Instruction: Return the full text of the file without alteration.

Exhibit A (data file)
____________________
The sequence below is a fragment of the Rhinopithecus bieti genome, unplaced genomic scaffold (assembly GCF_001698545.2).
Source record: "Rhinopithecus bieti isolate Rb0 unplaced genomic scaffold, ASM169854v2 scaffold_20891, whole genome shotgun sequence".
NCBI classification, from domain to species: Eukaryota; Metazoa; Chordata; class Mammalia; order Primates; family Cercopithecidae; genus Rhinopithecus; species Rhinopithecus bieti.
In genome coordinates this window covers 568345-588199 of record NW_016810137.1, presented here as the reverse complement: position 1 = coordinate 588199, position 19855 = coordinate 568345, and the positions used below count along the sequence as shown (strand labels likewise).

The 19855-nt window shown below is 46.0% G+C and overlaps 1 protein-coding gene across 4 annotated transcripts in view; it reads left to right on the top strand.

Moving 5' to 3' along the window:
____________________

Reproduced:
The sequence below is a fragment of the Rhinopithecus bieti genome, unplaced genomic scaffold (assembly GCF_001698545.2).
Source record: "Rhinopithecus bieti isolate Rb0 unplaced genomic scaffold, ASM169854v2 scaffold_20891, whole genome shotgun sequence".
NCBI classification, from domain to species: Eukaryota; Metazoa; Chordata; class Mammalia; order Primates; family Cercopithecidae; genus Rhinopithecus; species Rhinopithecus bieti.
In genome coordinates this window covers 568345-588199 of record NW_016810137.1, presented here as the reverse complement: position 1 = coordinate 588199, position 19855 = coordinate 568345, and the positions used below count along the sequence as shown (strand labels likewise).

The 19855-nt window shown below is 46.0% G+C and overlaps 1 protein-coding gene across 4 annotated transcripts in view; it reads left to right on the top strand.

Moving 5' to 3' along the window: